The Relative Effectiveness of Alternative Job Sources
Journal of Vocational Behavior
Vocational research has focused on the occupational choice process and the individual's adjustment to work. Very little research has examined the job search process in which the individual must engage in order to implement occupational choices. This study examines one dimension of the job search process: the relationship between job source and subsequent work experiences. The data reveal that when the respondents initially entered the labor market, those relying on formal job sources tended to work in higher-level occupations and in jobs more closely related to their training than their counterparts who used other job sources. In the longer run, the labor market advantages associated with the use of formal job sources dissipated for the engineering majors but tended to persist for the business alumni.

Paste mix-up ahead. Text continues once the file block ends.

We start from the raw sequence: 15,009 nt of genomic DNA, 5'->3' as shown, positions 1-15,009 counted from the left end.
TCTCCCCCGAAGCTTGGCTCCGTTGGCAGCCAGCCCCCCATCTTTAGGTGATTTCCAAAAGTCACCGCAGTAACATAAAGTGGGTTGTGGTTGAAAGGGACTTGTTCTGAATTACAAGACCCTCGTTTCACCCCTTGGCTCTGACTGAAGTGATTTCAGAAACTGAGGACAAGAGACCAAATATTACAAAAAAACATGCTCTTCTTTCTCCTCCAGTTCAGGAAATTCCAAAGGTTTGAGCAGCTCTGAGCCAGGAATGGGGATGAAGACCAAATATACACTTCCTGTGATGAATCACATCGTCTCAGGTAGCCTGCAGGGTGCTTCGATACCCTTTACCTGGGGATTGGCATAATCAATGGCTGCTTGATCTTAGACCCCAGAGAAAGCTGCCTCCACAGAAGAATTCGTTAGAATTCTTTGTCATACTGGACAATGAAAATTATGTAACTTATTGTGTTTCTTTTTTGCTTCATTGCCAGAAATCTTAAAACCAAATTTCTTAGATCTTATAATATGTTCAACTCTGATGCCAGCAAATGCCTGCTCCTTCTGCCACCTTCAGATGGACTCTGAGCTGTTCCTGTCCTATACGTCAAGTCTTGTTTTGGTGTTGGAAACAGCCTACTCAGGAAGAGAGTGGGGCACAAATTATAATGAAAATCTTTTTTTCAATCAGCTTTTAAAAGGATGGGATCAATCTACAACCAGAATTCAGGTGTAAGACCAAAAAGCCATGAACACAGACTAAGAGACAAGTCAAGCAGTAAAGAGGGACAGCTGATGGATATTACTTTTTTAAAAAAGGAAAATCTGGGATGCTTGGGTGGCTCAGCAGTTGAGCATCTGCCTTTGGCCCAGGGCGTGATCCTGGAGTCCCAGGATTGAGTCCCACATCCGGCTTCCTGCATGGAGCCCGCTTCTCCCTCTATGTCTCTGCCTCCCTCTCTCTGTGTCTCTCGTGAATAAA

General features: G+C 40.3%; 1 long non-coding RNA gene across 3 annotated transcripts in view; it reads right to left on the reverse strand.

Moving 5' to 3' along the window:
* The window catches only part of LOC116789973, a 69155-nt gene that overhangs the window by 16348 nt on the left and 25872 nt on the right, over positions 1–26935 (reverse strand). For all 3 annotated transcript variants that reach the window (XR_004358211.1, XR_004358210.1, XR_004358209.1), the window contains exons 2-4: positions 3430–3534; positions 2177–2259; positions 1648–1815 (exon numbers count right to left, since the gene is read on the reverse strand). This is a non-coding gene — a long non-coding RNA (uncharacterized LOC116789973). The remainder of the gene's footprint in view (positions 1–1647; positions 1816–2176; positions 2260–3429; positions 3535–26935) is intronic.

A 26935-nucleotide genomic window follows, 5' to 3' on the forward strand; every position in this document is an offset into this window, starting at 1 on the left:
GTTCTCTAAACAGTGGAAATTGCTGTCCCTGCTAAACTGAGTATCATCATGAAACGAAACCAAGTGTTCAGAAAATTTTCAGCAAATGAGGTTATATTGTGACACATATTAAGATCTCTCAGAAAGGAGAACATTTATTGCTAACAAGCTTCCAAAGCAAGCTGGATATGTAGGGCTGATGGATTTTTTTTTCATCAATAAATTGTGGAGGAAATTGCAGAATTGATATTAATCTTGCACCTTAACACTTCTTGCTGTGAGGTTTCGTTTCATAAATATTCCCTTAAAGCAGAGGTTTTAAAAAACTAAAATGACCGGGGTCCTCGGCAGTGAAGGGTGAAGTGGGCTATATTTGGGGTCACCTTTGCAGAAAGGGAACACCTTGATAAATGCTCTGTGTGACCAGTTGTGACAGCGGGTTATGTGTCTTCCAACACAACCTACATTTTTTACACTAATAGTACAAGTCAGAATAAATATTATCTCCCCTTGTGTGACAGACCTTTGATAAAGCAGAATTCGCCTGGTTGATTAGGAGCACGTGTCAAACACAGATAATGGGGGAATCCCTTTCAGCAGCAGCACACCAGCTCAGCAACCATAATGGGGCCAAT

Allen, Robert E. and Keaveny, Timothy, "The Relative Effectiveness of Alternative Job Sources" (1980). Management Faculty Research and Publications. 291.